So yeah, there's just a bit of talent in that table. And just like Kershaw was set to do, each of those guys has a shot to hit free agency in the very thicky-thick of his prime.
In other words, these are the guys who are probably partying the hardest right now. More so than any other players out there, Kershaw's new deal is relevant to them. They may very well be looking right at it and saying, "Hmmm...I might be able to use this."
Now, nothing's a foregone conclusion just yet. The guys in the above table have certain, oh, let's call them checklists to maintain.
The first item is the most obvious and most vital: keep getting better and keep producing. Kershaw's a fine example to follow, as the early success he enjoyed in 2009 and 2010 (2.85 ERA) pale in comparison to his more recent success over the last three years (2.21 ERA).
Second order of business: be willing to risk a bit of patience.
Recently, there's been a trend of good young players signing extensions during their pre-arbitration years that take care of them through both their arbitration years and some of their free-agent years. The attraction for the players is to get taken care of while the getting's good. The attraction for teams is to buy up those oh-so-valuable free-agent years of a player's late 20s.
The Kershaw contract is likely to make the Angels even more aggressive trying to lock up Trout, the Nationals more aggressive to lock up Harper and so on down the line. They should listen. But they also have to know that if they really want to get paid, they need to take after Kershaw.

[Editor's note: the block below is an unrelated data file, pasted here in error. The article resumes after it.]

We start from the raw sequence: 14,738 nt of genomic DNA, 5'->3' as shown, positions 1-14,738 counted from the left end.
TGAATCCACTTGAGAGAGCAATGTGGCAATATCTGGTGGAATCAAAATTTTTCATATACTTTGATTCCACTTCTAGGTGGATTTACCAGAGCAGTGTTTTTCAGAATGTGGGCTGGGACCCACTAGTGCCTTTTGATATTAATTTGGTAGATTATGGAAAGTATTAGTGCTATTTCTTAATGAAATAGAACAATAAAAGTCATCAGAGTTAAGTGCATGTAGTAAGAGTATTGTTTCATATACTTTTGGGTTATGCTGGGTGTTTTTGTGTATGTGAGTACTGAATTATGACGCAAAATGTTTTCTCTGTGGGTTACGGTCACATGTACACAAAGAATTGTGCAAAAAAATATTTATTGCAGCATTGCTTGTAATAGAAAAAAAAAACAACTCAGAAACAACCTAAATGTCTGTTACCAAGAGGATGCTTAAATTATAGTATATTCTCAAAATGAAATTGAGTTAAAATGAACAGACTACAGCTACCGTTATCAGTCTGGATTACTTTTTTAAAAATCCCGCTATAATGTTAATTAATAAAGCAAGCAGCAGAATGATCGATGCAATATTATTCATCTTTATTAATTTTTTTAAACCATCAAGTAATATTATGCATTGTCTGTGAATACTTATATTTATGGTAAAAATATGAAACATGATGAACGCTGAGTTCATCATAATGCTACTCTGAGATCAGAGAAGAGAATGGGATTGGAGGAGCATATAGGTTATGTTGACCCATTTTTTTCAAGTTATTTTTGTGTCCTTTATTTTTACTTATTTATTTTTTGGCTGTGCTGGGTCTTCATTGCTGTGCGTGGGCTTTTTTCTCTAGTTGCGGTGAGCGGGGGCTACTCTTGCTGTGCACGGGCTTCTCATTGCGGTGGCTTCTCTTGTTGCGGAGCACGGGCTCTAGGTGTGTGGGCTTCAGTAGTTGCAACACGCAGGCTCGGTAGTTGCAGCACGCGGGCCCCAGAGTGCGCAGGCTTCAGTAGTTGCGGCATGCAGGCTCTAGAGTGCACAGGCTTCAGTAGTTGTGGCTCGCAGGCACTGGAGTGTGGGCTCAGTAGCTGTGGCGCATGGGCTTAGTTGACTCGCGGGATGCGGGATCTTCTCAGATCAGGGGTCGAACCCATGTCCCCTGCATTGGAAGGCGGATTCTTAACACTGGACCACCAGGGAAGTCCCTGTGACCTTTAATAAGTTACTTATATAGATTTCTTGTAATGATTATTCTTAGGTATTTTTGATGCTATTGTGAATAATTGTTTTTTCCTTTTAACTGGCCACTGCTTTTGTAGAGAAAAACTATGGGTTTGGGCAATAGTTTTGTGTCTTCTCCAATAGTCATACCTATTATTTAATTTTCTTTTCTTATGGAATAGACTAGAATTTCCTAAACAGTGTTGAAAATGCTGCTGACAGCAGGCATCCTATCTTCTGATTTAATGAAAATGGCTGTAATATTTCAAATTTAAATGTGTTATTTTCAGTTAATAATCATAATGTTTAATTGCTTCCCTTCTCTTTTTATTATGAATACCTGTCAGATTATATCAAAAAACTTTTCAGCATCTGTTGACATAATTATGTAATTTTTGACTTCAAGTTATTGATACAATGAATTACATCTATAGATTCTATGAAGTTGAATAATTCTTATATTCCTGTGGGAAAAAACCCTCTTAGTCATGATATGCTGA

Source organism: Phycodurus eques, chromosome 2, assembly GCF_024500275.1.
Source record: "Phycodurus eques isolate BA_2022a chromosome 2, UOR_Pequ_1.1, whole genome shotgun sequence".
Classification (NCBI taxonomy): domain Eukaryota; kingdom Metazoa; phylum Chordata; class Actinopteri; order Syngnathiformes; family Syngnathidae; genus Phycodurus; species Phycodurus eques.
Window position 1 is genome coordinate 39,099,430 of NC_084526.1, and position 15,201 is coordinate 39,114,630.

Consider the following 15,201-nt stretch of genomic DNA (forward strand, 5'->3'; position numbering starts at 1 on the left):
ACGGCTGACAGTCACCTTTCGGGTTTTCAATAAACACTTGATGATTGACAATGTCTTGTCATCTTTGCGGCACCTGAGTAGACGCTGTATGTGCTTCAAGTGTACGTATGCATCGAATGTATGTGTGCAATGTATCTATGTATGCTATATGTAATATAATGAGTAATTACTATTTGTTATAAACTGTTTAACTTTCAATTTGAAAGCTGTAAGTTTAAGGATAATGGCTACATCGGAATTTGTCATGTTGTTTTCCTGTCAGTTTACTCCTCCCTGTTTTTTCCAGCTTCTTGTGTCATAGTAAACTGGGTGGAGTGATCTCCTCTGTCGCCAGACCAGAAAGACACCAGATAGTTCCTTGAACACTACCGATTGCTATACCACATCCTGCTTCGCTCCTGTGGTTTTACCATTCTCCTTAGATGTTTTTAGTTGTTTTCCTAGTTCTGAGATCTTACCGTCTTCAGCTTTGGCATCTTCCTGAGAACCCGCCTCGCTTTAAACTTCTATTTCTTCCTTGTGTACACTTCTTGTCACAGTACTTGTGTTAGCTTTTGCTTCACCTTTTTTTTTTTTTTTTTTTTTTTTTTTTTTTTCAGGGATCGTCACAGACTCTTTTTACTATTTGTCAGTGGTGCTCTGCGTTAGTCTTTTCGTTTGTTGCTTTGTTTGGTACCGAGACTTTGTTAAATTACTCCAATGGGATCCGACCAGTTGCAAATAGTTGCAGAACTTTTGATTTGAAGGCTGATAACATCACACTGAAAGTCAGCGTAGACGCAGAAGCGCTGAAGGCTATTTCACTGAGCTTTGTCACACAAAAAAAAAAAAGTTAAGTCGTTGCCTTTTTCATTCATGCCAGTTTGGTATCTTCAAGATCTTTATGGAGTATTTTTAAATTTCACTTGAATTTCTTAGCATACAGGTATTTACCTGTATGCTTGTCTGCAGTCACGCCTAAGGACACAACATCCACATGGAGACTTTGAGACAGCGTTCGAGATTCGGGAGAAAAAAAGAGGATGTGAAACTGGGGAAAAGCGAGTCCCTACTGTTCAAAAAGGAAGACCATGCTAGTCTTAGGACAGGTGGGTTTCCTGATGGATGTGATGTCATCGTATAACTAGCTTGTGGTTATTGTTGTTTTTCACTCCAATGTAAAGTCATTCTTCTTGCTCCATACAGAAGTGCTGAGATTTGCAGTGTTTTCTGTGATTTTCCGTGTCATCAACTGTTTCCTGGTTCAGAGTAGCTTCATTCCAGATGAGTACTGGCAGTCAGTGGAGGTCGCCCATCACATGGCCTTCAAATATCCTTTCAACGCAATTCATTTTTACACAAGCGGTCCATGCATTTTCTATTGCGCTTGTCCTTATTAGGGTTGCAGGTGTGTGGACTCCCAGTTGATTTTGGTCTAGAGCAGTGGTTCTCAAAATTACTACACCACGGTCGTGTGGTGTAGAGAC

Kershaw didn't go the early extension route, in part, granted, because Frank McCourt and his empty pockets were running the show in Chavez Ravine during Kershaw's pre-arbitration years. Maybe he would have had it another way if Magic Johnson and Co. had come along earlier, but, hey, it worked out.
By holding off until his final arbitration year to sign, Kershaw got to sign away his late-20s for market value rather than something significantly below market value like what you see with many (all?) of the recent extensions.
A big victory, that.
So is the opt-out clause, as it will allow Kershaw to hit the open market and hunt for another mega-contract after his age-30 season in 2018 if he so desires. Had he done a deal with no opt-out clause, he'd have hit the market in his decline years. The one mega-contract might have been it for him.